There’s a new Jewish punk band, and it’s a Yiddish pop-punk band! Asher Yatzar formed last year and got its name from the prayer said after excretion. The Chicago band played its first show in March. Click here to watch a video from an Asher Yatzar show.
In the below interview, drummer/singer Dave and guitarist/singer Shmul discuss how singing in Yiddish isn’t so radical, how Asher Yatzar’s debut show got bogged down by Israel-bashing, and how Jews can exercise their body, mind, and soul for optimal health. Asher Yatzar is using punk rock to cleverly, thoroughly, and meaningfully delve into Jewish topics and make art based on their Jewishness. That Asher Yatzer is doing so in Yiddish is even more impressive.
Why did you think that Yiddish and pop-punk would make a good fit?
D: We didn’t think that Yiddish would be a good fit for pop-punk, rather that Yiddish fit us … perfectly. We started the band with the intent and goal to sing entirely in Yiddish.
Is there something rebellious/punk about keeping Yiddish alive with a new direction for Yiddish art?
S: I think it’s actually a fairly conservative move. A lot of people get drawn to Yiddish because of its association with Jewish radical politics (and that’s definitely a history I want to celebrate in our music), but I think the actual act of trying to preserve Yiddish through pop culture isn’t inherently rebellious or anything. Maybe it could be interpreted as a kind of a challenge to Modern Hebrew? Or a rebellion against assimilation? That’s a secondary concern for me. Reconnecting with my Mame-Loshen (mother tongue) and helping to preserve my cultural heritage is my primary goal with this band, and I think that’s a fairly conservative thing to do.
D: I prefer to see it as quite natural for an Ashkenazi Jew to sing/speak Yiddish, more than put it some place on any kind of conservative to rebellious spectrum. I don’t like putting Yiddish in some radical or out there place. … We’re not rebelling against Judaism, which may be the (incorrect) assumption since we’re using punk as our vehicle, which often expresses itself as anti–whatever-your-parents-are. We miss our parents and grandparents!
People sometimes have trouble understanding punk lyrics when they’re sung. Many Jews (and certainly non-Jews) don’t know more than a little Yiddish. Do these factors combine to make it particularly unlikely that audiences will understand what your lyrics are about?
D: Our album will come with complete lyrics and transliteration, as well as extensive Rashi commentary. One finger on the lyrics and the other on the Rashi. All kidding aside, like most non-English bands that sing and put out music, we’ll include some transliteration and translation. Our music is for Jews. … We have our anthem song which has the chorus “Dos lid is far di yid’n” (“This song is for the Jews”).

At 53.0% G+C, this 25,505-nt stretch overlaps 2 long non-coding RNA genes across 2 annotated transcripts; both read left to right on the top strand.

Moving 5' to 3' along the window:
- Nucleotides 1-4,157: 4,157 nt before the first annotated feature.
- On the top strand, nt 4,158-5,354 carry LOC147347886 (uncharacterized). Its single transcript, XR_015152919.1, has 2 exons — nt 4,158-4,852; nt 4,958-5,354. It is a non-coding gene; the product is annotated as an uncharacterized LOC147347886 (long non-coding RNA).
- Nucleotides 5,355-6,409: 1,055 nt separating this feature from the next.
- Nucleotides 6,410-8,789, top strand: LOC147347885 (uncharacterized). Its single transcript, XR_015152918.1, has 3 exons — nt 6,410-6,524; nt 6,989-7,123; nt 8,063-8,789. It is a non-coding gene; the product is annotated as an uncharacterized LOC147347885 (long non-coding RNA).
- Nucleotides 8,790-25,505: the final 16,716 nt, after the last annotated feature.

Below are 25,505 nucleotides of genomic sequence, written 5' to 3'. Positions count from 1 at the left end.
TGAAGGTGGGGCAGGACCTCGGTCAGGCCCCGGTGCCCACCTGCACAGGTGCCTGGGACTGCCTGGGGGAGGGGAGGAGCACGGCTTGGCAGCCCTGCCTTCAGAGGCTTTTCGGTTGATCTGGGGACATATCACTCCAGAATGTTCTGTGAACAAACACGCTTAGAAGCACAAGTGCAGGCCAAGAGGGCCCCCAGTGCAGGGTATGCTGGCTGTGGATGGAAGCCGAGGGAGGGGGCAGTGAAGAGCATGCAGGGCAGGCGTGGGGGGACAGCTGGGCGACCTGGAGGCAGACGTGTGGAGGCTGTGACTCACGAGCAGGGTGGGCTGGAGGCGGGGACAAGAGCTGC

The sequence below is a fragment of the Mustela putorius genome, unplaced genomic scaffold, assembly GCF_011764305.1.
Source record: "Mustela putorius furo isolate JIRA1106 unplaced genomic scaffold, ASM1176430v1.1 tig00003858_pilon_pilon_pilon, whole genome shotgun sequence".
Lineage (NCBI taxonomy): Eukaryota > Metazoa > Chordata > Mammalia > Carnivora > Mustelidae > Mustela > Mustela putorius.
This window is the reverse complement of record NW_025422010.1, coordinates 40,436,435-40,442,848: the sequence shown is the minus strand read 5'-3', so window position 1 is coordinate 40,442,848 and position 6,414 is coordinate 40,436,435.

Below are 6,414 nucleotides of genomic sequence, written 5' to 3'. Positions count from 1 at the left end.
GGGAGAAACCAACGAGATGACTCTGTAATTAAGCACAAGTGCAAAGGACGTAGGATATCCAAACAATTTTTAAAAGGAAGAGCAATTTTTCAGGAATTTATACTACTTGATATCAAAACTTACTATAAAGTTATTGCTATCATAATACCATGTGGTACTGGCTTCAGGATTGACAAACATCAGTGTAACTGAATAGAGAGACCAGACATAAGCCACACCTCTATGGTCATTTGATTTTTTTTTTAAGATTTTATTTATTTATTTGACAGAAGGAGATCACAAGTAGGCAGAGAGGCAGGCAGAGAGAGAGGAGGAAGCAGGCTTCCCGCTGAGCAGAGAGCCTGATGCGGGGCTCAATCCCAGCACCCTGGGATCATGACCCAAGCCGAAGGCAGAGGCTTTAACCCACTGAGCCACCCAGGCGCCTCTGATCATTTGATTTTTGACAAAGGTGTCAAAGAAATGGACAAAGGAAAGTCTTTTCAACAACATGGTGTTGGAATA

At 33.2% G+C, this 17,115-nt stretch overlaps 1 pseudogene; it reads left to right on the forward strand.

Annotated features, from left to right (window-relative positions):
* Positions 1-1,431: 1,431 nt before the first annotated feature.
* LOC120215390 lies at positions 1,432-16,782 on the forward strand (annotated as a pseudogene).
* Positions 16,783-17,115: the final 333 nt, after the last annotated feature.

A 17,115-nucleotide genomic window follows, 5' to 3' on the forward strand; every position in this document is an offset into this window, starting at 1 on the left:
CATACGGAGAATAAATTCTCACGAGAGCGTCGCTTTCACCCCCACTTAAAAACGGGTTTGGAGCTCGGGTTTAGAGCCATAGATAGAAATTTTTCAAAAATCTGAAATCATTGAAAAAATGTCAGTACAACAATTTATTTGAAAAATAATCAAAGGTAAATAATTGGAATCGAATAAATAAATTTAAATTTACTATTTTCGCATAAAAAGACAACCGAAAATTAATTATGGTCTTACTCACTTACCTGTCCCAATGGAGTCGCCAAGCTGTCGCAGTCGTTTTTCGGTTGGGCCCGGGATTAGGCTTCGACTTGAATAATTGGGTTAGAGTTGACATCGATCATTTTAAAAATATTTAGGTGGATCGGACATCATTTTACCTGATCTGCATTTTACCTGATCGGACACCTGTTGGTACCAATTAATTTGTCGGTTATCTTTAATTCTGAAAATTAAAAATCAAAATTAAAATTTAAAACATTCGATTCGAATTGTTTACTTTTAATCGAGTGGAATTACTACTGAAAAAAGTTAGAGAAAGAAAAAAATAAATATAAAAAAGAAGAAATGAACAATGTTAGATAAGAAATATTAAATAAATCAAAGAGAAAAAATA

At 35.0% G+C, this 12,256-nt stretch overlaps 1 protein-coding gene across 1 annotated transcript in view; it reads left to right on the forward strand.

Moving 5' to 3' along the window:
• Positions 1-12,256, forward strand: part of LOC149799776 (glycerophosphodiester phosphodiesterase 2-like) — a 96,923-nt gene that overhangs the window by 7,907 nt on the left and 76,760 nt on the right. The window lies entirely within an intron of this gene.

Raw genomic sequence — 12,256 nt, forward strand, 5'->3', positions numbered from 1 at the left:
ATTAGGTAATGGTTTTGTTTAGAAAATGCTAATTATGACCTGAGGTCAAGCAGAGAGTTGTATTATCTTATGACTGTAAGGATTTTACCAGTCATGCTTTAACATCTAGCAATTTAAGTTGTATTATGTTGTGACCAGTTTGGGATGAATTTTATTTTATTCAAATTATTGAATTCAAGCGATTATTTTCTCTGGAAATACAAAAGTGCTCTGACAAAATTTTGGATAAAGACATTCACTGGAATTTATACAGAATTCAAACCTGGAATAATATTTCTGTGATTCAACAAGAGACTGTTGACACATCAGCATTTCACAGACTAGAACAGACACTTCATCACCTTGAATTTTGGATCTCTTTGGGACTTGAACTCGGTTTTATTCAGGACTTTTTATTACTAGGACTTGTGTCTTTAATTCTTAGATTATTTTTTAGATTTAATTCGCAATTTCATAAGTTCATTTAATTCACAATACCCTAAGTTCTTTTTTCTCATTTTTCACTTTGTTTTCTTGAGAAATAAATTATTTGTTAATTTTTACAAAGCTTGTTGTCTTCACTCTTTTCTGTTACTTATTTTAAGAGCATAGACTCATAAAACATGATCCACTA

What was the first show like?
S: We played as well as any band could have with only a few practices behind us and maybe four or five songs. … However, at the end of our set, somebody shouted “f*ck Israel.” It was some rando, and pretty much everyone I talked to about it thought it was f*cked up. Honestly, it threw us all off a little bit, and Dave and I were both really pissed afterwards. Otherwise it was a fun show!
D: Garden-variety unchecked armchair anti-Semitism from the left isn’t new. … All of our shows since then have been great. We’re getting bouncy.
What’s the song “Genitungen” (Exercise) about?
D: The song starts off with “obi … far i’deayl gezuntenkeit … genitungen” (“For optimal health… exercise”). Which we mean to say that you need to work your guf (body) and your brain and your nshoma (soul) for ideal health. There are endless ways to work out, and in the song, we sing briefly “running … biking.” And to exercise your brain, a Jew can study in a bet-midrash (house of study) and learn how to learn. And finally, and most often, a Jew exercises their own nshoma through davening, however they do it. Like we said, for optimal health. We’re presented every day with countless opportunities for mitzvot (commandments/good deeds), chesed (lovingkindness), appreciating things through brucha (blessings), etc.
Are there other Jewish-themed songs (besides just the Yiddish language)?
S: They’re all Jewish songs. My lyrics are generally more secular, but we have a song about the bund, a song about creating new paradigms for envisioning collective Jewish liberation, a song about Yiddishkayt. I think all of our songs are pretty much going to be about Judaism, Jewish politics, or Yiddishkayt.
Most punk rock bands that integrate their Jewish identity do so as “cultural Jews” more so than as “religious Jews.” Where does Asher Yatzar fit in?
S: For me, Yiddish is a way to kind of ground secular Jewish culture. I think a big question facing contemporary secular Jews is “what makes us Jewish?” Is it our relationship to a collective history? Our shared religion? Shared language? Something else? Yiddish at least is a good groundwork for a distinctly Jewish secular culture. I think we have songs which address “secular” issues as well as religious ones. One foot in the secular world, one in Torah (not literally of course).
D: For me, I can’t separate the two. I don’t feel I could have one without the other. Sometimes it feels like I dangle off HaShem with my fingertips.
What are the band’s plans going forward?
D: Recording a tape, playing as tight as possible, doing a summer tour, doing an episode of YidLife Crisis, having lunch with Mayim Bialik.
Do you think there’s a big audience for Yiddish pop-punk?
D: When you play such a narrow niche (I don’t mind the term niche) as Yiddish pop-punk, it’s not like there’re dozens of other bands clamoring for the same attention. Though I feel in some ways, the lyrics will go over the uncovered heads, I want the content to be so explicitly and unapologetically Ashkenazi Jewish, it makes a Jew feel proud.